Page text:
With a search warrant they are allowed to enter the place named on it without your permission. They can arrest everyone who works in the bawdy-house or is found there when they arrive (including clients). They can also take anything they think shows that the place is a bawdy-house (appointment books, lube, sex toys, massage oil, etc.). This type of evidence, however, is not as important as what the cops say happened when they pretended to be dates. The things they take are only icing on the cake. So if these things make your work safer or easier, you probably shouldn't worry about keeping them around.

Undercover cops have been known to ask pros to supply drugs. Police often use prostitution arrests as an excuse to search for drugs.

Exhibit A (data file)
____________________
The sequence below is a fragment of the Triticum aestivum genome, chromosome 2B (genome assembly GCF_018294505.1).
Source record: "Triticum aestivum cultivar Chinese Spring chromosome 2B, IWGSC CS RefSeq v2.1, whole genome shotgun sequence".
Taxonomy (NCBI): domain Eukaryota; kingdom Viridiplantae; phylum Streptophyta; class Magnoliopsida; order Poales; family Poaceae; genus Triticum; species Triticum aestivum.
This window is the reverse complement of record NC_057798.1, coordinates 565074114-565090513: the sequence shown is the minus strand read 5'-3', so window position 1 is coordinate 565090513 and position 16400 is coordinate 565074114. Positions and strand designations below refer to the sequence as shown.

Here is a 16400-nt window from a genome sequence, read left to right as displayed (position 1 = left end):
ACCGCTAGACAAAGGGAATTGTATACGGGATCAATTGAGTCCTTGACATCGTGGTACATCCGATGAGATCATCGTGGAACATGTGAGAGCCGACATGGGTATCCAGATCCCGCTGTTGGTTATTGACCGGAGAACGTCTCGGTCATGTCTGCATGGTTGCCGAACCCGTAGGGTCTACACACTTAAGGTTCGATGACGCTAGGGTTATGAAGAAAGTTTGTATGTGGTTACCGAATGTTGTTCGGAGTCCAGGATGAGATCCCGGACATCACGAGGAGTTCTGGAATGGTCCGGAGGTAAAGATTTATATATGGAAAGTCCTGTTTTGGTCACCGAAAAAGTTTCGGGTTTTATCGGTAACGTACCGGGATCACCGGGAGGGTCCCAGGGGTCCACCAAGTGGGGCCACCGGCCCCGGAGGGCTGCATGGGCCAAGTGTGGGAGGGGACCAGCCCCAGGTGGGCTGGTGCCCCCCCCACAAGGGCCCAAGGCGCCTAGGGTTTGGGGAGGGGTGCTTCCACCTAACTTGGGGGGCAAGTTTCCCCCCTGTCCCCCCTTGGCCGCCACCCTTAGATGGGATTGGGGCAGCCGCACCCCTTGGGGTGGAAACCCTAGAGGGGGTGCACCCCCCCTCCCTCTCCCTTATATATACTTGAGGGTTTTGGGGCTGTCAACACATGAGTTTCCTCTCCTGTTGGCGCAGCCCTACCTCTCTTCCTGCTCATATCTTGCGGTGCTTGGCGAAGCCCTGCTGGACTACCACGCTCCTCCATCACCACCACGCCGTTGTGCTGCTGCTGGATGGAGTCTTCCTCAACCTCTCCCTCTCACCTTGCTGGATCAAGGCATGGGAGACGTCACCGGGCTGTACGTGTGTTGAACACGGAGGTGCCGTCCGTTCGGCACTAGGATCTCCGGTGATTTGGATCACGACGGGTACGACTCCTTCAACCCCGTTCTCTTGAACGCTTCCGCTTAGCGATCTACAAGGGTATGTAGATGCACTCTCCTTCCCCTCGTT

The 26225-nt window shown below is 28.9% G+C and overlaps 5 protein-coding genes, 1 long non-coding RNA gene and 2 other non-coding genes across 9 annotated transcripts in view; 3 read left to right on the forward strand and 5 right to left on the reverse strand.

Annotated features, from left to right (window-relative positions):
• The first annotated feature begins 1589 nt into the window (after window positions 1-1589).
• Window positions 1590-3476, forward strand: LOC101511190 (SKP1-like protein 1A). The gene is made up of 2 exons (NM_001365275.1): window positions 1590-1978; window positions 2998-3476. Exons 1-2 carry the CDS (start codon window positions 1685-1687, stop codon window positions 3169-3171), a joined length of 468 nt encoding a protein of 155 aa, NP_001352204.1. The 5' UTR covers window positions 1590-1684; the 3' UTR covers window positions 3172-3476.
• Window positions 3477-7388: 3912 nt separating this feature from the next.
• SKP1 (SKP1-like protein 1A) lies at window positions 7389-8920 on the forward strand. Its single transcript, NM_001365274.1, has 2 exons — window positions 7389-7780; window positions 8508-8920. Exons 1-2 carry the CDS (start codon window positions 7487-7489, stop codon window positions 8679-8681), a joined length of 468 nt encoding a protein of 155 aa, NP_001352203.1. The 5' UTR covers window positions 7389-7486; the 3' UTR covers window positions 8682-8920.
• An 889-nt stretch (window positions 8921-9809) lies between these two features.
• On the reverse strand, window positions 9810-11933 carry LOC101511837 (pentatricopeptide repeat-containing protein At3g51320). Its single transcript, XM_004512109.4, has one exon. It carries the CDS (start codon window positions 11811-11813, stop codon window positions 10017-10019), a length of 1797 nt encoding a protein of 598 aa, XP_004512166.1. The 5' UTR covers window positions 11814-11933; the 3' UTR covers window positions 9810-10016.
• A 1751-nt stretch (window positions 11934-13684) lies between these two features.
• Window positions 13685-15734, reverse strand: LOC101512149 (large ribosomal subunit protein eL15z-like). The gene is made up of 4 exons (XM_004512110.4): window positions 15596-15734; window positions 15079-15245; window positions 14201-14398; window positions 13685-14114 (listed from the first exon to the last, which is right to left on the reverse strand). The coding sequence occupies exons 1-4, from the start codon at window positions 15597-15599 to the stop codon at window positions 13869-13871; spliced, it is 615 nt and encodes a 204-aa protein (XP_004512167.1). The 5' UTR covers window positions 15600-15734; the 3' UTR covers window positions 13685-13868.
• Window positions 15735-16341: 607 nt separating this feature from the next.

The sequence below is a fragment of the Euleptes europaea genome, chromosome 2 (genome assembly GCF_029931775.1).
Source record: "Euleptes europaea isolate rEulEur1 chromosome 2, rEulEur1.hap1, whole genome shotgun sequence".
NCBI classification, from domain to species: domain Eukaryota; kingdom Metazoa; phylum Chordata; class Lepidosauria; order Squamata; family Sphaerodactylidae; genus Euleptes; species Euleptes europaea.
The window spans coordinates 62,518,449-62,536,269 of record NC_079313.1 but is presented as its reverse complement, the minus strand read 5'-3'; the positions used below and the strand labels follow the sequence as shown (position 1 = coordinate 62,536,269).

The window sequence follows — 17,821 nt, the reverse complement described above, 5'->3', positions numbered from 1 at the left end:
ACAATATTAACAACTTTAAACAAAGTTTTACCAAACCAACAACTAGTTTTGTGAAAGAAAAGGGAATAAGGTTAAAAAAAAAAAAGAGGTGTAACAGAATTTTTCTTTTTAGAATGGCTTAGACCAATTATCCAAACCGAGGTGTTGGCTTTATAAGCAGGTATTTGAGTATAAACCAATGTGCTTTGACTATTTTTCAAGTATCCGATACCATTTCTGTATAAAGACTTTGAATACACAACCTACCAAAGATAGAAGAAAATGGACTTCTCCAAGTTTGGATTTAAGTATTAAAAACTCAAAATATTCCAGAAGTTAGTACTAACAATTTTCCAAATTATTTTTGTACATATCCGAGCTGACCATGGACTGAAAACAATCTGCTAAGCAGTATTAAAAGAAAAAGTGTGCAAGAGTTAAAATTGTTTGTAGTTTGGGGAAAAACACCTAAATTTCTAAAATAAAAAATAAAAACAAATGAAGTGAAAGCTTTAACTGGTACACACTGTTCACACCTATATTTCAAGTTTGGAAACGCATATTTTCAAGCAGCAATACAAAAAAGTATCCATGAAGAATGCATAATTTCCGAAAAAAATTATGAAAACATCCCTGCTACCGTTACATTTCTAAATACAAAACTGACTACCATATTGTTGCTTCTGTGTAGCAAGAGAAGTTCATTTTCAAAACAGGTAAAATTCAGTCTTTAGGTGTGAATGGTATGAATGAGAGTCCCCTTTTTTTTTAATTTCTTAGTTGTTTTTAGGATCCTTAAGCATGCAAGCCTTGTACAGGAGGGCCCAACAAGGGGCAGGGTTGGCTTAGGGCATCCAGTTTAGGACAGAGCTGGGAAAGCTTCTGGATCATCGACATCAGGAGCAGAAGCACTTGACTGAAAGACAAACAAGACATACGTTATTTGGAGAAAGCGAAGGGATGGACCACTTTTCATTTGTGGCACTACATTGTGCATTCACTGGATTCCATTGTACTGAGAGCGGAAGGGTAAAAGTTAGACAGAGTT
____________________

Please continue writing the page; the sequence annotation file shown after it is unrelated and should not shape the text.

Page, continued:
There are several charges that they can lay against the people they think are involved with a bawdy-house.

Keeping a Common Bawdy-House
Section 210 (1)

This law is used to charge managers and owners of in-call services. This charge can be laid against anyone who has a say about what goes on even if they don't own or rent the space. Things like having ads, phone lines and keys could be used to prove that you have some interest or control in running the business.

'Keeping a common bawdy-house' is an indictable offence. This makes it the most serious bawdy-house charge. If you are convicted, the courts could send you to jail for up to two years. If you don't have a long criminal record, though, you will probably have to pay money (a fine) instead.